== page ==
Immanent Energy in Musical Theater

I am going into the second month of playing with the Ohio Light Opera in Wooster Ohio. So at this point I have been watching operetta dialogue scenes for more repetitions than I care to think about. And I have been wondering why some scenes draw me in time after time making me almost miss entrances.

And I think this has to do with their presence in the moment. Scenes which are more or less the same every night would put me to sleep. But ones that react to the crowd and the event are exciting! A slight change of tone changes the meaning of something minutely and the scene partner picks up on it changing their delivery just a bit.

If scenes tried to be the same every single time, they would be destined to fail. But those scenes which open themselves up to slight variation are able to capture a sense of immanent energy – energy which originates from and evolves through the event as it plays out. It is a processual energy that cannot be rehearsed. And that is what OLO does so well!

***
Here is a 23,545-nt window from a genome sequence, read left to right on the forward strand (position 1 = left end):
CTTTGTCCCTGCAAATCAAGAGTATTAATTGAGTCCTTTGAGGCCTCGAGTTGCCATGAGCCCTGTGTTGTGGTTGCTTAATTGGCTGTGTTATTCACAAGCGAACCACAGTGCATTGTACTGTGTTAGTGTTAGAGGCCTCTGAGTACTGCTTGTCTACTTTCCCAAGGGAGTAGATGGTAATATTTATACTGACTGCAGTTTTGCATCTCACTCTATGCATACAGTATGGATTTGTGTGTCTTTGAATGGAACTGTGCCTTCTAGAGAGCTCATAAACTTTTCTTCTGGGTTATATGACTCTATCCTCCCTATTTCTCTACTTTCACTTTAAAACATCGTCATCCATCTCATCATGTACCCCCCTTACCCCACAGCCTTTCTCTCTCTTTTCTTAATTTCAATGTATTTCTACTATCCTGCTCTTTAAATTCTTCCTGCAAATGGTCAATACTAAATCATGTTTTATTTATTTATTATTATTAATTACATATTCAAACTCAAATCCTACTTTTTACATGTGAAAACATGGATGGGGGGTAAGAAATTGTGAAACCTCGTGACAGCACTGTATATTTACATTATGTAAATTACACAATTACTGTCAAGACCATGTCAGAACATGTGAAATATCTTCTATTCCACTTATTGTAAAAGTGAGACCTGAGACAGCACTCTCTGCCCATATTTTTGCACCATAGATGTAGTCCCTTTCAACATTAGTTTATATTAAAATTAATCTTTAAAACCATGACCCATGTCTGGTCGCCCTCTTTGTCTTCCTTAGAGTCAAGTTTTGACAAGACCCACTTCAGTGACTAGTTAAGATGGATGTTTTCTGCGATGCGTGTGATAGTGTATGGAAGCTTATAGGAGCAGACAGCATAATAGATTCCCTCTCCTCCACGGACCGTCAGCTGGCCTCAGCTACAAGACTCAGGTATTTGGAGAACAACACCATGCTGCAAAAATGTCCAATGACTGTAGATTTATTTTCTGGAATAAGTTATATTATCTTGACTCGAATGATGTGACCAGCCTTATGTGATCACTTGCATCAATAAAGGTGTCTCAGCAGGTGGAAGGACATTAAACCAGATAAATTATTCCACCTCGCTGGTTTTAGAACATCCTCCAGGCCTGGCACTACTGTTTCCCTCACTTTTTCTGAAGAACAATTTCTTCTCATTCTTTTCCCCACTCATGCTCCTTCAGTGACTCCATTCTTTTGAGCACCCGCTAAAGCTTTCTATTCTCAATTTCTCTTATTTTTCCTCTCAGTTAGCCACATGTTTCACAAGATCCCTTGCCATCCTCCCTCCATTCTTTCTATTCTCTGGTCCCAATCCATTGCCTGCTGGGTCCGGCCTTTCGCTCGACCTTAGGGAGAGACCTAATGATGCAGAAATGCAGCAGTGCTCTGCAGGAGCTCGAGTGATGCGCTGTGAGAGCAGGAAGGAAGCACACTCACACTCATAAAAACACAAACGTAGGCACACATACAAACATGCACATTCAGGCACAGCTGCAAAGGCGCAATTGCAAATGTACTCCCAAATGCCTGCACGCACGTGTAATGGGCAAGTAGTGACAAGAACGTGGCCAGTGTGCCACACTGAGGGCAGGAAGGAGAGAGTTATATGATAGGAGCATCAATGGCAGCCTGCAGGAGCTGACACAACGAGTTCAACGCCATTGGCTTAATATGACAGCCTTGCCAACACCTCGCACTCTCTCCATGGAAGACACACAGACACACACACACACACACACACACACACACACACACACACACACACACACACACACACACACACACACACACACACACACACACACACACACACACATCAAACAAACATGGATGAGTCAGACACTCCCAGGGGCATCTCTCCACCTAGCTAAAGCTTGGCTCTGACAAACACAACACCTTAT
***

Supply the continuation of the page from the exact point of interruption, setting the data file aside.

They understand that merely watching someone recite lines is not something anyone wants to pay for. Most people can pick up on forced expression as opposed to authentic expression.

So then why, in the music world, is there such a high demand for correctness? Why do we preach consistency in music schools? How can we possibly hold competitions which award the “best” players?

“Listen to recordings”, “take lessons”, “don’t play it with that inflection because it is never done that way” are all pieces of advice I have received when preparing for orchestra auditions.

When I take orchestra auditions, I feel like I am standing on stage and reciting lines with rehearsed expressions.  (And it doesn’t help that I’m not very good at doing this).

If there were an audience there and they happened to laugh at a joke I was making, I would cut off their laughter with my next line because that’s the way I rehearsed it. If I was playing with anyone else and they changed the inflection of an antecedent phrase, my consequent would go unchanged and fall flat.

I know that orchestral playing is much more complex than this. I also know that not all committees expect to hear robots. But a lot of the popular pedagogy seems to lean that direction. Because consistency is the easiest way to test someone objectively on whether or not they are good at their instrument.

But I am not interested in consistency. I am not interested in over-rehearsed displays of flawless technique and canned expression. I am not interested in merely reciting lines.

I think what is truly engaging to watch is someone who is like a great actor on stage: connected immanently to the scene being played out. That is what I aspire to create when I am performing music: immanent energy.


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